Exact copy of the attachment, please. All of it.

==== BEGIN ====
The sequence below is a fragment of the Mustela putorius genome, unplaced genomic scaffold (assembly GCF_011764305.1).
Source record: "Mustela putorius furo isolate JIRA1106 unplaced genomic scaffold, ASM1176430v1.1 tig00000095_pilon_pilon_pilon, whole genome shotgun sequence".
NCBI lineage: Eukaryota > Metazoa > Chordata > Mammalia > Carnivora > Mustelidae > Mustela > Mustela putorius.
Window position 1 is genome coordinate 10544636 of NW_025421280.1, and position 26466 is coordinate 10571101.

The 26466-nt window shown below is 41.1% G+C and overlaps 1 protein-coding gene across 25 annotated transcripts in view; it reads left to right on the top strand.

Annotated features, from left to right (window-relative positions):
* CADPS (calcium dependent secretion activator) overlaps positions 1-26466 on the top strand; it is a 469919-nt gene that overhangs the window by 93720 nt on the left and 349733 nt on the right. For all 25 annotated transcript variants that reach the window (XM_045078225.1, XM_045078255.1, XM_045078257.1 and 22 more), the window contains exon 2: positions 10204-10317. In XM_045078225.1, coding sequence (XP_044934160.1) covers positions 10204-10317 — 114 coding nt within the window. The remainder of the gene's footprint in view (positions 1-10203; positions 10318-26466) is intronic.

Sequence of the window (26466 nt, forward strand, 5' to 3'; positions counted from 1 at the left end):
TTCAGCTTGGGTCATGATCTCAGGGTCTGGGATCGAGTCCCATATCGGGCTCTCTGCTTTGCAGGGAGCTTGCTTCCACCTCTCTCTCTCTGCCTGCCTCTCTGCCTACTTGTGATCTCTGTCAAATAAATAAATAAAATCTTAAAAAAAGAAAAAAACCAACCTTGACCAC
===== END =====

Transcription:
The sequence below is a fragment of the Mustela putorius genome, unplaced genomic scaffold (assembly GCF_011764305.1).
Source record: "Mustela putorius furo isolate JIRA1106 unplaced genomic scaffold, ASM1176430v1.1 tig00000095_pilon_pilon_pilon, whole genome shotgun sequence".
NCBI lineage: Eukaryota > Metazoa > Chordata > Mammalia > Carnivora > Mustelidae > Mustela > Mustela putorius.
Window position 1 is genome coordinate 10544636 of NW_025421280.1, and position 26466 is coordinate 10571101.

The 26466-nt window shown below is 41.1% G+C and overlaps 1 protein-coding gene across 25 annotated transcripts in view; it reads left to right on the top strand.

Annotated features, from left to right (window-relative positions):
* CADPS (calcium dependent secretion activator) overlaps positions 1-26466 on the top strand; it is a 469919-nt gene that overhangs the window by 93720 nt on the left and 349733 nt on the right. For all 25 annotated transcript variants that reach the window (XM_045078225.1, XM_045078255.1, XM_045078257.1 and 22 more), the window contains exon 2: positions 10204-10317. In XM_045078225.1, coding sequence (XP_044934160.1) covers positions 10204-10317 — 114 coding nt within the window. The remainder of the gene's footprint in view (positions 1-10203; positions 10318-26466) is intronic.

Sequence of the window (26466 nt, forward strand, 5' to 3'; positions counted from 1 at the left end):
TTCAGCTTGGGTCATGATCTCAGGGTCTGGGATCGAGTCCCATATCGGGCTCTCTGCTTTGCAGGGAGCTTGCTTCCACCTCTCTCTCTCTGCCTGCCTCTCTGCCTACTTGTGATCTCTGTCAAATAAATAAATAAAATCTTAAAAAAAGAAAAAAACCAACCTTGACCAC